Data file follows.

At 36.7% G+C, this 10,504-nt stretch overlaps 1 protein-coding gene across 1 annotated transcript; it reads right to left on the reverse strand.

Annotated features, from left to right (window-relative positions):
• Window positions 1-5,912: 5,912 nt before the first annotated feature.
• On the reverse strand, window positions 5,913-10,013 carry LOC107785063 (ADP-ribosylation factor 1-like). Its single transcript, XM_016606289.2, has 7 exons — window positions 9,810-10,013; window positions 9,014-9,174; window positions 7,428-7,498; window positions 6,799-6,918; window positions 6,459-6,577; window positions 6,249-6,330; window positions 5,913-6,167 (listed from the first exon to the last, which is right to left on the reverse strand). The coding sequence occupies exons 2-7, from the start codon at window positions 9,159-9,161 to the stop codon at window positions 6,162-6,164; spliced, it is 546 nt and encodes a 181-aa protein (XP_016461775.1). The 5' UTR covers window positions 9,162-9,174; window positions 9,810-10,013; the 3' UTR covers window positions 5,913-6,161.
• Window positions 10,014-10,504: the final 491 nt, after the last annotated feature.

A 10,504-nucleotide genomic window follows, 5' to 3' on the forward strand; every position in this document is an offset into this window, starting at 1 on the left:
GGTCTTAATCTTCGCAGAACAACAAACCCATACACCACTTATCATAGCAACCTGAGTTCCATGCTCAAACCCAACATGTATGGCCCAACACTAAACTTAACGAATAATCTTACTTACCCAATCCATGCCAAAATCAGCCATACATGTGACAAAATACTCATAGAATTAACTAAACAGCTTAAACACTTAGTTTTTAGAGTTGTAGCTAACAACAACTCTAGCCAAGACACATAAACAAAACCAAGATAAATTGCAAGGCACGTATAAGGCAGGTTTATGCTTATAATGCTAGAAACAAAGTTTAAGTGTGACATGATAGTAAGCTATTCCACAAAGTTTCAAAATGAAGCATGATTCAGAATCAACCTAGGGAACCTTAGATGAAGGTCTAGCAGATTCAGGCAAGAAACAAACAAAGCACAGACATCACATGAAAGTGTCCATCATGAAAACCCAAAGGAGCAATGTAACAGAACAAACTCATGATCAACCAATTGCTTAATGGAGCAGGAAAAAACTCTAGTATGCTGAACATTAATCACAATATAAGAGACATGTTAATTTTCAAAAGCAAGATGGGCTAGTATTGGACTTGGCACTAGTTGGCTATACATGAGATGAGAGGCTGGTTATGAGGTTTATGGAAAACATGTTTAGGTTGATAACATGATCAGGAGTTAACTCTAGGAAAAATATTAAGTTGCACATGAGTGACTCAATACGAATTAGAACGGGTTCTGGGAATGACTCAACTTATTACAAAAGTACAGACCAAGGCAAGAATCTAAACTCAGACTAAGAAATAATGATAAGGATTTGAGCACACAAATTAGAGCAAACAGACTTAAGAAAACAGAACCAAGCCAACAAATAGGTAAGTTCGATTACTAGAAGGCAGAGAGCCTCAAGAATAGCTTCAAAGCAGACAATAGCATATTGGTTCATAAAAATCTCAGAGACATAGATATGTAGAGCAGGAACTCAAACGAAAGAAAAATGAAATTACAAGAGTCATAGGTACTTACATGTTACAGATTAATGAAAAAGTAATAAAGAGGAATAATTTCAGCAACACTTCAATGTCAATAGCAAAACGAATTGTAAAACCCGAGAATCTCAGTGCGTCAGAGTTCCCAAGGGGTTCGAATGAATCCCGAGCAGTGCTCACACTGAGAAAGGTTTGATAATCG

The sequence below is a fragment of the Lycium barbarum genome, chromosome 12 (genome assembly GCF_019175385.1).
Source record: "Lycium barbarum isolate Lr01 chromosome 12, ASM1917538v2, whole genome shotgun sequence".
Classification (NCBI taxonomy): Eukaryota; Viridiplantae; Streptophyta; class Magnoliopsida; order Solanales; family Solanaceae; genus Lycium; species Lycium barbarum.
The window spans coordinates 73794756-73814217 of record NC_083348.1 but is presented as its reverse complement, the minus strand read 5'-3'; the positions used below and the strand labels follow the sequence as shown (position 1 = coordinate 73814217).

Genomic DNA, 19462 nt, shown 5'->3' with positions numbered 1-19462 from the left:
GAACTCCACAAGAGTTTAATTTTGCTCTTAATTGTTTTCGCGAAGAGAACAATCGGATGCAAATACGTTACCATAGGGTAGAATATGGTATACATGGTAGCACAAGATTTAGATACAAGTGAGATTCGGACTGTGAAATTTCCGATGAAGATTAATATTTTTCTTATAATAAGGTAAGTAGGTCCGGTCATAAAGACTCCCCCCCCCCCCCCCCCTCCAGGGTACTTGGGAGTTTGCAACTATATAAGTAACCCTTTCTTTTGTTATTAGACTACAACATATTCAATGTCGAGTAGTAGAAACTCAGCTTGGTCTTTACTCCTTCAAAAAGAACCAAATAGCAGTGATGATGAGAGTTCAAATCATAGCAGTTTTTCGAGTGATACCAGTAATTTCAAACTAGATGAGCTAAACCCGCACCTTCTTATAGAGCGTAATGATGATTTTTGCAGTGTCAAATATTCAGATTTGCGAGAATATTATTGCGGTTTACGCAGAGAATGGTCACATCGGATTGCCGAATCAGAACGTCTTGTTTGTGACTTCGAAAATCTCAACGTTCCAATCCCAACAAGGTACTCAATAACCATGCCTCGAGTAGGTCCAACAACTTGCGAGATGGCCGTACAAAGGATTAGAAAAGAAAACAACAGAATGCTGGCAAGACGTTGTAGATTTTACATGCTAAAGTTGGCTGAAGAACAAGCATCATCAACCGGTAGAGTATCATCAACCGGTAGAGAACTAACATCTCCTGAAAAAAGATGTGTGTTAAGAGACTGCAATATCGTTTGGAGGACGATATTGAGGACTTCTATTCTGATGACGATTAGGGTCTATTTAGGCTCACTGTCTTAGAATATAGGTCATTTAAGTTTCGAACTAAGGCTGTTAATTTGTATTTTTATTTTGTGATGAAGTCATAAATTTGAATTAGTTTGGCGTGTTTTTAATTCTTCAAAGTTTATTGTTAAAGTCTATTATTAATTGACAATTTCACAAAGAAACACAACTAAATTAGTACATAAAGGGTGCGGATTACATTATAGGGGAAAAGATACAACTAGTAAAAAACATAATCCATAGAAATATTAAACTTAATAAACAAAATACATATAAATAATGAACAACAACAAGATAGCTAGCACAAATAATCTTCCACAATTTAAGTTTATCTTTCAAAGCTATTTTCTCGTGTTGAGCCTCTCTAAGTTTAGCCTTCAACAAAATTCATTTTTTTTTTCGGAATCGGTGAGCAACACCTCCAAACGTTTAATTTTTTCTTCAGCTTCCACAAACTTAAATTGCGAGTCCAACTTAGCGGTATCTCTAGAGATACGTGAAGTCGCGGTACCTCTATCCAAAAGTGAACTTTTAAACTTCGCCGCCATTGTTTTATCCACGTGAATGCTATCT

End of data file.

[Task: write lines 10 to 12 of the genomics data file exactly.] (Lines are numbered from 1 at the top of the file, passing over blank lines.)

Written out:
Classification (NCBI taxonomy): Eukaryota; Viridiplantae; Streptophyta; class Magnoliopsida; order Solanales; family Solanaceae; genus Lycium; species Lycium barbarum.
The window spans coordinates 73794756-73814217 of record NC_083348.1 but is presented as its reverse complement, the minus strand read 5'-3'; the positions used below and the strand labels follow the sequence as shown (position 1 = coordinate 73814217).

Genomic DNA, 19462 nt, shown 5'->3' with positions numbered 1-19462 from the left: